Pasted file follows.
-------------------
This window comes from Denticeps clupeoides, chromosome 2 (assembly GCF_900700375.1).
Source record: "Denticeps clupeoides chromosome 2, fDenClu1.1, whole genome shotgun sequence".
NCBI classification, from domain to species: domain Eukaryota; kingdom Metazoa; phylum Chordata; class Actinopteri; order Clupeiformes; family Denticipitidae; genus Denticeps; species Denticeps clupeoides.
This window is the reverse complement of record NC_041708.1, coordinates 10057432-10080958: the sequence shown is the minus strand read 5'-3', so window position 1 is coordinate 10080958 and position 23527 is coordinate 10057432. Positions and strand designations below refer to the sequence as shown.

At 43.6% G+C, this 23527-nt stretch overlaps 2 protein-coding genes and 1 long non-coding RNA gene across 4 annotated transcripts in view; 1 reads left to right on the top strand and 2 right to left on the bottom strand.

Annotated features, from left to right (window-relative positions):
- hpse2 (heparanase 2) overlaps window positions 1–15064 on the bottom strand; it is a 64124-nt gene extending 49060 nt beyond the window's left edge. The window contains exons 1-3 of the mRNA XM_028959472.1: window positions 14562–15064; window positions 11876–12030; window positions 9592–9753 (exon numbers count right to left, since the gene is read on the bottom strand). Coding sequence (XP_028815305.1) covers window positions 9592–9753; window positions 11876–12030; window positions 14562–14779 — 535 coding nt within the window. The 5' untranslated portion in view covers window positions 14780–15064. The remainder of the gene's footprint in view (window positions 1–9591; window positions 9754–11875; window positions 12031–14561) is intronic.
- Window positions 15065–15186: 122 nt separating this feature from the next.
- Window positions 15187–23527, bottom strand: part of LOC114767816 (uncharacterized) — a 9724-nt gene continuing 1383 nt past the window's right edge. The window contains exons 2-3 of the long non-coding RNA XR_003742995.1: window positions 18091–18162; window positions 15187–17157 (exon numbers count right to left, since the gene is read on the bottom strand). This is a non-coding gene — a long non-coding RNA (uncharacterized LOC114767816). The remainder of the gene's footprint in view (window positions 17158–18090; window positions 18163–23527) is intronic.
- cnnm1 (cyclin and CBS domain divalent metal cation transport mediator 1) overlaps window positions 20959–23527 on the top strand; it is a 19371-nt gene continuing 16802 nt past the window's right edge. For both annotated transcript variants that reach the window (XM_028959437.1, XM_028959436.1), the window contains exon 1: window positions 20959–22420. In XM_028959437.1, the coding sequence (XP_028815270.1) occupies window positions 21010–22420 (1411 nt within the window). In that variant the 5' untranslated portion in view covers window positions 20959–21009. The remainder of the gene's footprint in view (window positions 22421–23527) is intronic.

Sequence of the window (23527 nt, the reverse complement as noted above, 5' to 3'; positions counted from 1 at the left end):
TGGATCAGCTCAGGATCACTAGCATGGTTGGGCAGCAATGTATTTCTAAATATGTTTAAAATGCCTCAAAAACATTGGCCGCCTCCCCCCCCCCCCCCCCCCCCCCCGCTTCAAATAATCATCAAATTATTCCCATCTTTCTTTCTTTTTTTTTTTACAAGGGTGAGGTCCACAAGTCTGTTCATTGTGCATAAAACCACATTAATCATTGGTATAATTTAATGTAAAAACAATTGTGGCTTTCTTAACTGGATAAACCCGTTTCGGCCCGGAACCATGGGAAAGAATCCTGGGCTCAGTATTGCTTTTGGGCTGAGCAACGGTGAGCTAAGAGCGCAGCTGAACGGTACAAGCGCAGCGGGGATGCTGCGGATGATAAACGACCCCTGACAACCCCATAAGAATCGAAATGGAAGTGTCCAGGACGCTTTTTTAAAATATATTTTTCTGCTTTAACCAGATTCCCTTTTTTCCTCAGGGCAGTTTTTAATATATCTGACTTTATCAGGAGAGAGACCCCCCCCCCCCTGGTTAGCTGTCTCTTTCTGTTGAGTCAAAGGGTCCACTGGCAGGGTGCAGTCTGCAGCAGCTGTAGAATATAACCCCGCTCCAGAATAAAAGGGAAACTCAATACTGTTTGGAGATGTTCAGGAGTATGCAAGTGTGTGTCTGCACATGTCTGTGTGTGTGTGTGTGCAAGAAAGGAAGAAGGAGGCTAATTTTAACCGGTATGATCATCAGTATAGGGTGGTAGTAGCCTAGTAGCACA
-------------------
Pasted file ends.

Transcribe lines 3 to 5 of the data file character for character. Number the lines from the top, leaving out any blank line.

NCBI classification, from domain to species: domain Eukaryota; kingdom Metazoa; phylum Chordata; class Actinopteri; order Clupeiformes; family Denticipitidae; genus Denticeps; species Denticeps clupeoides.
This window is the reverse complement of record NC_041708.1, coordinates 10057432-10080958: the sequence shown is the minus strand read 5'-3', so window position 1 is coordinate 10080958 and position 23527 is coordinate 10057432. Positions and strand designations below refer to the sequence as shown.

At 43.6% G+C, this 23527-nt stretch overlaps 2 protein-coding genes and 1 long non-coding RNA gene across 4 annotated transcripts in view; 1 reads left to right on the top strand and 2 right to left on the bottom strand.